Currently, Mom's House serves 21 families, and 25 additional families are on the waiting list. The proceeds from the gala will help toward reaching a goal of hiring a new staff person so that an additional eight families can be added to the active clientele. A new or expanded facility may also be in the organization's future. Discussing possible locations, Johns pointed out a common misconception about Mom's House: that its services are restricted to Lancaster city residents.

"(When it started), it was strictly city-based, but we are blessed with a philanthropic community, so now families (in need) have more transportation options," Johns said. "A lot of families we serve are coming from rural areas."

Proceeds from the gala represent a significant portion of the Mom's House budget, said treasurer and gala committee chair Dan Massey. Last year's inaugural event, which celebrated the organization's 25th anniversary, attracted between 120 and 130 attendees, more than the 100 organizers had hoped for.

"We'd love to have 200 (this year)," Massey remarked.

"We would like to attract some businesses (that) would like to be community supporters," added board member and gala committee member Jean Good.

Sponsorships in a wide range of price points are available for businesses and individuals, and the committee is accepting donations of items for the auctions. The committee is planning to feature six significant items or packages in the live auction and 50 or more lots in the silent auction. Current donations include a high-end necklace from a local jeweler, a custom Renaissance-style family portrait painted by a regional artist, and gift cards and certificates.

To learn more about the gala, schedule a donation, or purchase tickets by the deadline of Friday, Sept. 1, readers may visit


Church To Host Book Discussion Series August 18, 2017

Lititz United Methodist Church, 201 E. Market St., Lititz, invites community members to participate in a 2017-18 book discussion series, Exploring, Growing, Together. The series is meant to help participants explore their beliefs in a safe discussion environment without judgment. The group will meet on the lower level of the church in room 103 from 11:30 a.m. to 1 p.m.

On Thursdays, Sept. 7 and 14, Linda Van Til, certified lay minister, will lead the discussion. The sessions will focus on the book "Beyond Belief" by Jenna Miscavige, niece of current Scientology leader David Miscavige. If necessary, the discussion will be concluded on Thursday, Sept. 21. Supplemental reading for the month may include "Troublemaker" by Leah Remini, "Counterfeit Dreams" by Jefferson Hawkins and "Ruthless" by Ron Miscavige, father of current leader David Miscavige. Participants may watch "Leah Remini: Scientology and the Aftermath" television series and various YouTube videos on Scientology for further education on the subject to be discussed. Handouts will be included for discussion.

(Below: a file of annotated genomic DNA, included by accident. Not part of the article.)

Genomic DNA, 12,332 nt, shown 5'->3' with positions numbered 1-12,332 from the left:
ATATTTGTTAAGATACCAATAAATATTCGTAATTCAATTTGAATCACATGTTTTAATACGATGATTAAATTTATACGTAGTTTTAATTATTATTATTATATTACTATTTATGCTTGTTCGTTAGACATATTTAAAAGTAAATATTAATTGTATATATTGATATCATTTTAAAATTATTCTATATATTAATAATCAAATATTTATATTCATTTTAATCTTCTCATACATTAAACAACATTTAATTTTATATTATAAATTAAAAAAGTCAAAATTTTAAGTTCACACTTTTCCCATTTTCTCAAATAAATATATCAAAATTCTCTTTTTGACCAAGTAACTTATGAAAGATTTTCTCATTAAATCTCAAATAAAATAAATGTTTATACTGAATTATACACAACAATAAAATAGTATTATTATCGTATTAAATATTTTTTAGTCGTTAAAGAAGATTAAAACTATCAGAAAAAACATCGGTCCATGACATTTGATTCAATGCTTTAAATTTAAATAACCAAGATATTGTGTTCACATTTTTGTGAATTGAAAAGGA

The series will continue in October with the Rev. Larry Leister using the book "Amish Grace." In November, lay leader Shanna Boley will talk about "The Glass Castle: A Memoir." No book discussion will be held in December.

In January, the Rev. Art Rettew will discuss the "Intertestamental Period: The Apocryphal/Deuterocanonical." Participants may read books from the Apocrypha in preparation for the class discussion. In February, lay leader Evie Bergey will discuss "Holy Ghost Girl," and in March, lay leader Arlene Schlotter will focus on the YouTube series "God's Roadmap to the End of the World."

April's topic is yet to be announced, and the May meetings will conclude the series when Van Til will speak about the movie "The Shack." Handouts will be provided.

Participants do not have to be readers. Each person will acquire his or her own materials to read. Attendees may bring a bag lunch to eat during the discussions. A flyer and a brochure about the discussion group are available in the church's front lobby foyer. For more information, readers may contact Van Til at 717-626-0745 or


MTHS Fall Drill Will Pay Homage To Bond, James Bond August 18, 2017

Student leaders in the Manheim Township High School (MTHS) marching band are secretive when discussing the first and final sets of the fall show, which will pay tribute to James Bond 007 with music from Bond movies, students playing Bond and a villainess, and opportunities for students to act as well as play and march on the field. Leaders would admit that the opening and closing sets will have special features that will appeal to Bond fans. "There are iconic (Bond features) that make the way into the drill," said brass captain Michael Buffa.